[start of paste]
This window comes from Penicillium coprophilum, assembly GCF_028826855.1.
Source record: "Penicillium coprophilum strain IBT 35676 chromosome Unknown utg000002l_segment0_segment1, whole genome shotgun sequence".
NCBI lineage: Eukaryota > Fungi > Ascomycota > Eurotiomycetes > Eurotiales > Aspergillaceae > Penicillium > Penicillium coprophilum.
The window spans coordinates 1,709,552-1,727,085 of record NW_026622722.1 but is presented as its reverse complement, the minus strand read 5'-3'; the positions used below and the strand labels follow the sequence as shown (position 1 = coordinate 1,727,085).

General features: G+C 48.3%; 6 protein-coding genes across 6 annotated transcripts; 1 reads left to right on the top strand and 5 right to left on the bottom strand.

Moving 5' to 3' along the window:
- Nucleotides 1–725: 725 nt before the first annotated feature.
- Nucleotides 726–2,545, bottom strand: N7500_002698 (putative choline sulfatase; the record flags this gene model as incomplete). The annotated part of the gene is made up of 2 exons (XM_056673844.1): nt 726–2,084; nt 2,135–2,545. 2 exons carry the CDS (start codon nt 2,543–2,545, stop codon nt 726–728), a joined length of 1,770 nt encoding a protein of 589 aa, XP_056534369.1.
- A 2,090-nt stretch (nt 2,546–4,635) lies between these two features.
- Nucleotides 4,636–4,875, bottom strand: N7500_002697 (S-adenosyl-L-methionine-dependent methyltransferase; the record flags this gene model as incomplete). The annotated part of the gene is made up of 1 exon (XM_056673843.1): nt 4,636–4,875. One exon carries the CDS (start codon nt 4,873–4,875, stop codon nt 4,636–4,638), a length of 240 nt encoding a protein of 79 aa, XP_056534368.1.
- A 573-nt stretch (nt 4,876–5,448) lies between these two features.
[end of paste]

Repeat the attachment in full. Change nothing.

This window comes from Penicillium coprophilum, assembly GCF_028826855.1.
Source record: "Penicillium coprophilum strain IBT 35676 chromosome Unknown utg000002l_segment0_segment1, whole genome shotgun sequence".
NCBI lineage: Eukaryota > Fungi > Ascomycota > Eurotiomycetes > Eurotiales > Aspergillaceae > Penicillium > Penicillium coprophilum.
The window spans coordinates 1,709,552-1,727,085 of record NW_026622722.1 but is presented as its reverse complement, the minus strand read 5'-3'; the positions used below and the strand labels follow the sequence as shown (position 1 = coordinate 1,727,085).

General features: G+C 48.3%; 6 protein-coding genes across 6 annotated transcripts; 1 reads left to right on the top strand and 5 right to left on the bottom strand.

Moving 5' to 3' along the window:
- Nucleotides 1–725: 725 nt before the first annotated feature.
- Nucleotides 726–2,545, bottom strand: N7500_002698 (putative choline sulfatase; the record flags this gene model as incomplete). The annotated part of the gene is made up of 2 exons (XM_056673844.1): nt 726–2,084; nt 2,135–2,545. 2 exons carry the CDS (start codon nt 2,543–2,545, stop codon nt 726–728), a joined length of 1,770 nt encoding a protein of 589 aa, XP_056534369.1.
- A 2,090-nt stretch (nt 2,546–4,635) lies between these two features.
- Nucleotides 4,636–4,875, bottom strand: N7500_002697 (S-adenosyl-L-methionine-dependent methyltransferase; the record flags this gene model as incomplete). The annotated part of the gene is made up of 1 exon (XM_056673843.1): nt 4,636–4,875. One exon carries the CDS (start codon nt 4,873–4,875, stop codon nt 4,636–4,638), a length of 240 nt encoding a protein of 79 aa, XP_056534368.1.
- A 573-nt stretch (nt 4,876–5,448) lies between these two features.